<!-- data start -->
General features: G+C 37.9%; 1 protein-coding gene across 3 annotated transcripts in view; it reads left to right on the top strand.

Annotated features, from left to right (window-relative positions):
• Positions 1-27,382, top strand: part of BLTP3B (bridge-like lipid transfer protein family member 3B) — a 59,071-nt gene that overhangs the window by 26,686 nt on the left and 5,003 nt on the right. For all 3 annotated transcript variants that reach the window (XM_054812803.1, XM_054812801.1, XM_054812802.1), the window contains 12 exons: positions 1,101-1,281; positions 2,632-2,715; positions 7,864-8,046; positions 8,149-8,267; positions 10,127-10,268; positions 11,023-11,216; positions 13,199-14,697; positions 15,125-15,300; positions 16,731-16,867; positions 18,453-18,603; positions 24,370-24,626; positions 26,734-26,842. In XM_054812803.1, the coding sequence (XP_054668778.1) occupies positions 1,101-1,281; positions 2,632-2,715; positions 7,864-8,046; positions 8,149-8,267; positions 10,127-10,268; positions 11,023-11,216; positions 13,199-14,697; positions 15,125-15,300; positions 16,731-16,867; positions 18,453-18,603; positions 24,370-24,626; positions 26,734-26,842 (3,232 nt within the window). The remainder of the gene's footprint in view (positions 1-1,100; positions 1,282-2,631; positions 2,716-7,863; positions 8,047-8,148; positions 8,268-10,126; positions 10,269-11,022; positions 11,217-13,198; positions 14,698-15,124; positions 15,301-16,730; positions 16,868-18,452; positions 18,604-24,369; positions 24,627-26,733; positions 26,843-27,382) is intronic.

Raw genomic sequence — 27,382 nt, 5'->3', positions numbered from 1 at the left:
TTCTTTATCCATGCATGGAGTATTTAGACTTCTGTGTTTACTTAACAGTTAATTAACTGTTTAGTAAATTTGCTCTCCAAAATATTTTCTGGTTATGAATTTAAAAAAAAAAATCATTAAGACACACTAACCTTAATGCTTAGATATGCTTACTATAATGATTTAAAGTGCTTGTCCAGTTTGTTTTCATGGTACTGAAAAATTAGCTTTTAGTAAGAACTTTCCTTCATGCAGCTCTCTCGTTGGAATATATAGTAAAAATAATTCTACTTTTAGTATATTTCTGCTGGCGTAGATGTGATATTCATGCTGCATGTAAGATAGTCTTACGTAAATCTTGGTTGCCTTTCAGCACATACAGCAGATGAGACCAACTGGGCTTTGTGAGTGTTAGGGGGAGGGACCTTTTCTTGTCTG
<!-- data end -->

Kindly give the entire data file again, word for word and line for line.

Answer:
General features: G+C 37.9%; 1 protein-coding gene across 3 annotated transcripts in view; it reads left to right on the top strand.

Annotated features, from left to right (window-relative positions):
• Positions 1-27,382, top strand: part of BLTP3B (bridge-like lipid transfer protein family member 3B) — a 59,071-nt gene that overhangs the window by 26,686 nt on the left and 5,003 nt on the right. For all 3 annotated transcript variants that reach the window (XM_054812803.1, XM_054812801.1, XM_054812802.1), the window contains 12 exons: positions 1,101-1,281; positions 2,632-2,715; positions 7,864-8,046; positions 8,149-8,267; positions 10,127-10,268; positions 11,023-11,216; positions 13,199-14,697; positions 15,125-15,300; positions 16,731-16,867; positions 18,453-18,603; positions 24,370-24,626; positions 26,734-26,842. In XM_054812803.1, the coding sequence (XP_054668778.1) occupies positions 1,101-1,281; positions 2,632-2,715; positions 7,864-8,046; positions 8,149-8,267; positions 10,127-10,268; positions 11,023-11,216; positions 13,199-14,697; positions 15,125-15,300; positions 16,731-16,867; positions 18,453-18,603; positions 24,370-24,626; positions 26,734-26,842 (3,232 nt within the window). The remainder of the gene's footprint in view (positions 1-1,100; positions 1,282-2,631; positions 2,716-7,863; positions 8,047-8,148; positions 8,268-10,126; positions 10,269-11,022; positions 11,217-13,198; positions 14,698-15,124; positions 15,301-16,730; positions 16,868-18,452; positions 18,604-24,369; positions 24,627-26,733; positions 26,843-27,382) is intronic.

Raw genomic sequence — 27,382 nt, 5'->3', positions numbered from 1 at the left:
TTCTTTATCCATGCATGGAGTATTTAGACTTCTGTGTTTACTTAACAGTTAATTAACTGTTTAGTAAATTTGCTCTCCAAAATATTTTCTGGTTATGAATTTAAAAAAAAAAATCATTAAGACACACTAACCTTAATGCTTAGATATGCTTACTATAATGATTTAAAGTGCTTGTCCAGTTTGTTTTCATGGTACTGAAAAATTAGCTTTTAGTAAGAACTTTCCTTCATGCAGCTCTCTCGTTGGAATATATAGTAAAAATAATTCTACTTTTAGTATATTTCTGCTGGCGTAGATGTGATATTCATGCTGCATGTAAGATAGTCTTACGTAAATCTTGGTTGCCTTTCAGCACATACAGCAGATGAGACCAACTGGGCTTTGTGAGTGTTAGGGGGAGGGACCTTTTCTTGTCTG